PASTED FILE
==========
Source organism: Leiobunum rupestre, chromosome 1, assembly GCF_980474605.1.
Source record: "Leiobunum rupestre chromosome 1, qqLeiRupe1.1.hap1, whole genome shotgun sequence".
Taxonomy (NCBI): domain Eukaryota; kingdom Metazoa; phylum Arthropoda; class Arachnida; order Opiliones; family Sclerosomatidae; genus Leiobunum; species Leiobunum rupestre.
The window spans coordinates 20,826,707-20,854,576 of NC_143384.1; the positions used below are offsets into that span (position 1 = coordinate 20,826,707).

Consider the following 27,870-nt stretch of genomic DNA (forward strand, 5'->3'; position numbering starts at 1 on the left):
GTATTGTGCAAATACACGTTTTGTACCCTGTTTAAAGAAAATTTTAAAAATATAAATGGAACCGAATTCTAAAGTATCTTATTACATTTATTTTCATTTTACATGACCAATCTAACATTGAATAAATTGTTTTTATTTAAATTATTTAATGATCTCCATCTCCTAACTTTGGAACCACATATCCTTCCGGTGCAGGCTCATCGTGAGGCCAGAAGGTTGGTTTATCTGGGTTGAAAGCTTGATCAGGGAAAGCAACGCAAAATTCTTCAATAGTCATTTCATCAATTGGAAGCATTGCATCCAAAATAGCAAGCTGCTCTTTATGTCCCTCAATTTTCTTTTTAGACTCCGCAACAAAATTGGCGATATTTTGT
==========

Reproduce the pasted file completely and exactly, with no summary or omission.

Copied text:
Source organism: Leiobunum rupestre, chromosome 1, assembly GCF_980474605.1.
Source record: "Leiobunum rupestre chromosome 1, qqLeiRupe1.1.hap1, whole genome shotgun sequence".
Taxonomy (NCBI): domain Eukaryota; kingdom Metazoa; phylum Arthropoda; class Arachnida; order Opiliones; family Sclerosomatidae; genus Leiobunum; species Leiobunum rupestre.
The window spans coordinates 20,826,707-20,854,576 of NC_143384.1; the positions used below are offsets into that span (position 1 = coordinate 20,826,707).

Consider the following 27,870-nt stretch of genomic DNA (forward strand, 5'->3'; position numbering starts at 1 on the left):
GTATTGTGCAAATACACGTTTTGTACCCTGTTTAAAGAAAATTTTAAAAATATAAATGGAACCGAATTCTAAAGTATCTTATTACATTTATTTTCATTTTACATGACCAATCTAACATTGAATAAATTGTTTTTATTTAAATTATTTAATGATCTCCATCTCCTAACTTTGGAACCACATATCCTTCCGGTGCAGGCTCATCGTGAGGCCAGAAGGTTGGTTTATCTGGGTTGAAAGCTTGATCAGGGAAAGCAACGCAAAATTCTTCAATAGTCATTTCATCAATTGGAAGCATTGCATCCAAAATAGCAAGCTGCTCTTTATGTCCCTCAATTTTCTTTTTAGACTCCGCAACAAAATTGGCGATATTTTGT